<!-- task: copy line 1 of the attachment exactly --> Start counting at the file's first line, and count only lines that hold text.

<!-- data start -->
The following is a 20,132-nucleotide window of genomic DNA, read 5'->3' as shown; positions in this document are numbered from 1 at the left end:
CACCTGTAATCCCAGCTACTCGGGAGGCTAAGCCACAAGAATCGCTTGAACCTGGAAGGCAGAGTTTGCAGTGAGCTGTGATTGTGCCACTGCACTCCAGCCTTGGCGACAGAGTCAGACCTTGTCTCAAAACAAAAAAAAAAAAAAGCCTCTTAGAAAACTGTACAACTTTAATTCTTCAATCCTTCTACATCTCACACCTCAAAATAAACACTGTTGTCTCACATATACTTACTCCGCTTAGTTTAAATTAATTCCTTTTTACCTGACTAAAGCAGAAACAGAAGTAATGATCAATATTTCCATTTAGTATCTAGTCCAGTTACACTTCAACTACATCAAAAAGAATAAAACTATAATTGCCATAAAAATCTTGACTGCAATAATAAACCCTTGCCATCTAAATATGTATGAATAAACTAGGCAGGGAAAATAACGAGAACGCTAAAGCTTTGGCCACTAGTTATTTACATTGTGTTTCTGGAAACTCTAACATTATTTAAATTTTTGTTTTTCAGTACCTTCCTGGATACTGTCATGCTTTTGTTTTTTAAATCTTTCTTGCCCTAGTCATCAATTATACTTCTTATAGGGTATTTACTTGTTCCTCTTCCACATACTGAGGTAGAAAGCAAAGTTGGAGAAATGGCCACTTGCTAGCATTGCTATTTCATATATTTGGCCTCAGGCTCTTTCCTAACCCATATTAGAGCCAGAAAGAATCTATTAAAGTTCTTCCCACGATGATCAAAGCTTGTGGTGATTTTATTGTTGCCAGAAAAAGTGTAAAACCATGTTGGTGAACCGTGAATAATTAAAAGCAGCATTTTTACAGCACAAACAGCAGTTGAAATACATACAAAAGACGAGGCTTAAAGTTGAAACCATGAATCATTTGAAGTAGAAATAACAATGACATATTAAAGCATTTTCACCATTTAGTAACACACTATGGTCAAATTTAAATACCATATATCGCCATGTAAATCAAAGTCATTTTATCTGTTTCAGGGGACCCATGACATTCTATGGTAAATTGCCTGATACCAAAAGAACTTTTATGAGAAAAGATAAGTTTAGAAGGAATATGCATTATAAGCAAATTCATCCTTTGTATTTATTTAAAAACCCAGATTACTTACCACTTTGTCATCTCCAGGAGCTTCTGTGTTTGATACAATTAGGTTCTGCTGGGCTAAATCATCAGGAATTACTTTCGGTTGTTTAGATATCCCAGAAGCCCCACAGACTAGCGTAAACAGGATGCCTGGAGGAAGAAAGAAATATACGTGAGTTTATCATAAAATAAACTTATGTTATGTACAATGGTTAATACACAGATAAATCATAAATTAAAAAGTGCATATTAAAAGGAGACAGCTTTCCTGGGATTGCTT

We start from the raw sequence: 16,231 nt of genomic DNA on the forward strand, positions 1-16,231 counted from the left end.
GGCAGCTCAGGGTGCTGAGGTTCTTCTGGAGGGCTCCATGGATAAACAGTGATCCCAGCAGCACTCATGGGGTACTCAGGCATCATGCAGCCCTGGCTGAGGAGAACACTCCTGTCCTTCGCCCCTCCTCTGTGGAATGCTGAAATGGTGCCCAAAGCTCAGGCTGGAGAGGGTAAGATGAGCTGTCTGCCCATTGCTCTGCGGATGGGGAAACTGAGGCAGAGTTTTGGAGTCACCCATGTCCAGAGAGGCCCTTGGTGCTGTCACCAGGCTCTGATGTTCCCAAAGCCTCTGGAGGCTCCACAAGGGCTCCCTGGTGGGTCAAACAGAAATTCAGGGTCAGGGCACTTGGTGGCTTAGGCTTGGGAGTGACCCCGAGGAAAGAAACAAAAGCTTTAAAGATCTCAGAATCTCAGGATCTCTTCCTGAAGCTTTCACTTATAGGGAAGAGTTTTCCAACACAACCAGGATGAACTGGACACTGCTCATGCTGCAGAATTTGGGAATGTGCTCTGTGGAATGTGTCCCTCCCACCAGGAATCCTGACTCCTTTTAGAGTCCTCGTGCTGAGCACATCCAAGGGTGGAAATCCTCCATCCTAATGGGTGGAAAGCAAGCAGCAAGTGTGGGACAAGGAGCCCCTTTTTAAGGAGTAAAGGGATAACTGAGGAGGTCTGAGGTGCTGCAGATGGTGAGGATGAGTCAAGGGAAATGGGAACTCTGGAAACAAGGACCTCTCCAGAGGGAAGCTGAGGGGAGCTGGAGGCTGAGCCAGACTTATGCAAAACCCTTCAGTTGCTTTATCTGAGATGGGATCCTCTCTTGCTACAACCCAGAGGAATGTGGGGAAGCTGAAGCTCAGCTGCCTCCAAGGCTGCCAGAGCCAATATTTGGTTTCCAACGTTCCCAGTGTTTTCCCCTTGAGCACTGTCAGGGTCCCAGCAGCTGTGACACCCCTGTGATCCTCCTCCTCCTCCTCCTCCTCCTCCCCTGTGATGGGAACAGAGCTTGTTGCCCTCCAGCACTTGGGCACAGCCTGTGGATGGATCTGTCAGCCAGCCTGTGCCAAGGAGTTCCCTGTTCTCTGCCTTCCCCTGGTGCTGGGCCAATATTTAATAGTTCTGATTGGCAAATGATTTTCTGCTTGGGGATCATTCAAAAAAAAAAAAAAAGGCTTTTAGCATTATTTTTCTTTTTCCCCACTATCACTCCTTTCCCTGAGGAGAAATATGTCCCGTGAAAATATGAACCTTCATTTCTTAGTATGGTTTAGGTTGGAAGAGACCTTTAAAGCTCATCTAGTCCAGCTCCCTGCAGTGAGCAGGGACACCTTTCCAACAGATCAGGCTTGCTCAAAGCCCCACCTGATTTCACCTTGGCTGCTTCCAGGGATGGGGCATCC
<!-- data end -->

The following is a 20,132-nucleotide window of genomic DNA, read 5'->3' as shown; positions in this document are numbered from 1 at the left end: